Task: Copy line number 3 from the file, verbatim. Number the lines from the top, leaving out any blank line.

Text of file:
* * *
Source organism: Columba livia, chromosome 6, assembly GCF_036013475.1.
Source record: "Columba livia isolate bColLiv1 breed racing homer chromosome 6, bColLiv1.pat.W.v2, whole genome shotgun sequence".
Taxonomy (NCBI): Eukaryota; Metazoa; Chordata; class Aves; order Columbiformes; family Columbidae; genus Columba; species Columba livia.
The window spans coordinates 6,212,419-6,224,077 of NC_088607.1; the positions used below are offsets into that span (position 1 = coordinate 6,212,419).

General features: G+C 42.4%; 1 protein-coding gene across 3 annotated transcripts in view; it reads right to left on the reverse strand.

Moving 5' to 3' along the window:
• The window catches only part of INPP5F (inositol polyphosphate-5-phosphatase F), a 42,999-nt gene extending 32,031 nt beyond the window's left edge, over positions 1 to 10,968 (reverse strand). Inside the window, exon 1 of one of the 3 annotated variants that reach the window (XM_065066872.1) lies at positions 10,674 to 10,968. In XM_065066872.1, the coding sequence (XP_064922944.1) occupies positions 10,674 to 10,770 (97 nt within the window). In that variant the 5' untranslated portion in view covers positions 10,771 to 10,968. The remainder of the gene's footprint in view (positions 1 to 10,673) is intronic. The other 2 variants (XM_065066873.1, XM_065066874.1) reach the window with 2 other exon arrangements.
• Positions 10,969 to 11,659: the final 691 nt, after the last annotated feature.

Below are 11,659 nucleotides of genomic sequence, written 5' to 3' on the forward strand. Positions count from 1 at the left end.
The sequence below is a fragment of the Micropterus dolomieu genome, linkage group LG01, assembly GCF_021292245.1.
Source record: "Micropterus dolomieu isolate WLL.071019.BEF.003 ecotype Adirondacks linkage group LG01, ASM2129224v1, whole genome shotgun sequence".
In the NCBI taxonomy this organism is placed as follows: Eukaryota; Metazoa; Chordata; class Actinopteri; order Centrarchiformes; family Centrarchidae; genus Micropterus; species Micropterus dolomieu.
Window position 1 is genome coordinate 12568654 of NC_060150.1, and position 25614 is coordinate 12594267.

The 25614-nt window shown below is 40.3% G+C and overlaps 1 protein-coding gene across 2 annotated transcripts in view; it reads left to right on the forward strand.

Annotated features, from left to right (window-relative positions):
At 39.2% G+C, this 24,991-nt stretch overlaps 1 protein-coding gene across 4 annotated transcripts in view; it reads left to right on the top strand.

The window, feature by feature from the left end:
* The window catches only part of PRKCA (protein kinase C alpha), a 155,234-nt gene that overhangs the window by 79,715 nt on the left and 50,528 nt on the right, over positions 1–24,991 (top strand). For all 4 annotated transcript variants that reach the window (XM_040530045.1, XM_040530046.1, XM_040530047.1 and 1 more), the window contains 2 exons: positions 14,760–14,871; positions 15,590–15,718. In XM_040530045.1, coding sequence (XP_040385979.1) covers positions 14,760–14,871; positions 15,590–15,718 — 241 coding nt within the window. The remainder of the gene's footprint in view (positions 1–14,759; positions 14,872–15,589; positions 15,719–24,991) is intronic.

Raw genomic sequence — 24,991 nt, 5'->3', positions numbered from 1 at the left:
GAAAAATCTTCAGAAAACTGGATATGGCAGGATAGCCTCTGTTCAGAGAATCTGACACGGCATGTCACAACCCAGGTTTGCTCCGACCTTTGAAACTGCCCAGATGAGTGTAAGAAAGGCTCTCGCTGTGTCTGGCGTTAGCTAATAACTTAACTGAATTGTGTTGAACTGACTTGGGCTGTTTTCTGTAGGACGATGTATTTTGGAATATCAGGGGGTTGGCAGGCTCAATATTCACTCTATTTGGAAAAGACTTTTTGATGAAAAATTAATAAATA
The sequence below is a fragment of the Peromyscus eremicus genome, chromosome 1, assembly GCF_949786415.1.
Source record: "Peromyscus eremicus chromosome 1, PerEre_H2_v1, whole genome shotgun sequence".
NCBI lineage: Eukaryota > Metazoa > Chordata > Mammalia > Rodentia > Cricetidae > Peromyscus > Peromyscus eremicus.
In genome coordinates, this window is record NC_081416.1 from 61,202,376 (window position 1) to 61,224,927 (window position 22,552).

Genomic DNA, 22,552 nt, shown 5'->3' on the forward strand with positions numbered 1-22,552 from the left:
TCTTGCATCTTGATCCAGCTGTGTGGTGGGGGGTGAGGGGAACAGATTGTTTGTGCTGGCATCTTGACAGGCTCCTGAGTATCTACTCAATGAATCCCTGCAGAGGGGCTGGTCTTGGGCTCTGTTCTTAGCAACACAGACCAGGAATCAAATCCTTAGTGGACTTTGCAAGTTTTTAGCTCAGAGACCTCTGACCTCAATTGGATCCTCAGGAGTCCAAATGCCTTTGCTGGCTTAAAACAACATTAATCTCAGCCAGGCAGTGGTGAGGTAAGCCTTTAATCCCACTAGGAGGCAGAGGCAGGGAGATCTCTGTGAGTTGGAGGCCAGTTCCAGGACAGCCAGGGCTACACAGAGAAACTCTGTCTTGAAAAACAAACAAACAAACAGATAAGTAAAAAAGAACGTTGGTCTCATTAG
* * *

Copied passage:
Taxonomy (NCBI): Eukaryota; Metazoa; Chordata; class Aves; order Columbiformes; family Columbidae; genus Columba; species Columba livia.